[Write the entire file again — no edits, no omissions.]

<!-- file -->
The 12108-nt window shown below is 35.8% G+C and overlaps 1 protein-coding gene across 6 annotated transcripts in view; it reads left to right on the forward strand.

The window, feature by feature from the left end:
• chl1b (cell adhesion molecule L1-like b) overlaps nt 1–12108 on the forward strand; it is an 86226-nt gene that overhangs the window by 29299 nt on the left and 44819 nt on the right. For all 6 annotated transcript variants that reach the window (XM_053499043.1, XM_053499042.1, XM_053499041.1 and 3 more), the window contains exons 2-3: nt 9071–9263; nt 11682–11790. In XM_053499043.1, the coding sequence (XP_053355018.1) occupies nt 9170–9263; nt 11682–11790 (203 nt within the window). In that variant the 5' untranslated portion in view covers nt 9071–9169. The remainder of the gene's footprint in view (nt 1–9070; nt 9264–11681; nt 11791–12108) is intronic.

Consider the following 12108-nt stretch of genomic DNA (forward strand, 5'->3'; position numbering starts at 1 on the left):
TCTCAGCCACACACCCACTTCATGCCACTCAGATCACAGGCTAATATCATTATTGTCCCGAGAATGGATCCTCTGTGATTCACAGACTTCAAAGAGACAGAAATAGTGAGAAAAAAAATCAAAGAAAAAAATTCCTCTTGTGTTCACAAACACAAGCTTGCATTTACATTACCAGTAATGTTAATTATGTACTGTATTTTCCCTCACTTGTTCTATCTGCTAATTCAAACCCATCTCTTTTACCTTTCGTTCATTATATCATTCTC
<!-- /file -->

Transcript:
The 12108-nt window shown below is 35.8% G+C and overlaps 1 protein-coding gene across 6 annotated transcripts in view; it reads left to right on the forward strand.

The window, feature by feature from the left end:
• chl1b (cell adhesion molecule L1-like b) overlaps nt 1–12108 on the forward strand; it is an 86226-nt gene that overhangs the window by 29299 nt on the left and 44819 nt on the right. For all 6 annotated transcript variants that reach the window (XM_053499043.1, XM_053499042.1, XM_053499041.1 and 3 more), the window contains exons 2-3: nt 9071–9263; nt 11682–11790. In XM_053499043.1, the coding sequence (XP_053355018.1) occupies nt 9170–9263; nt 11682–11790 (203 nt within the window). In that variant the 5' untranslated portion in view covers nt 9071–9169. The remainder of the gene's footprint in view (nt 1–9070; nt 9264–11681; nt 11791–12108) is intronic.

Consider the following 12108-nt stretch of genomic DNA (forward strand, 5'->3'; position numbering starts at 1 on the left):
TCTCAGCCACACACCCACTTCATGCCACTCAGATCACAGGCTAATATCATTATTGTCCCGAGAATGGATCCTCTGTGATTCACAGACTTCAAAGAGACAGAAATAGTGAGAAAAAAAATCAAAGAAAAAAATTCCTCTTGTGTTCACAAACACAAGCTTGCATTTACATTACCAGTAATGTTAATTATGTACTGTATTTTCCCTCACTTGTTCTATCTGCTAATTCAAACCCATCTCTTTTACCTTTCGTTCATTATATCATTCTC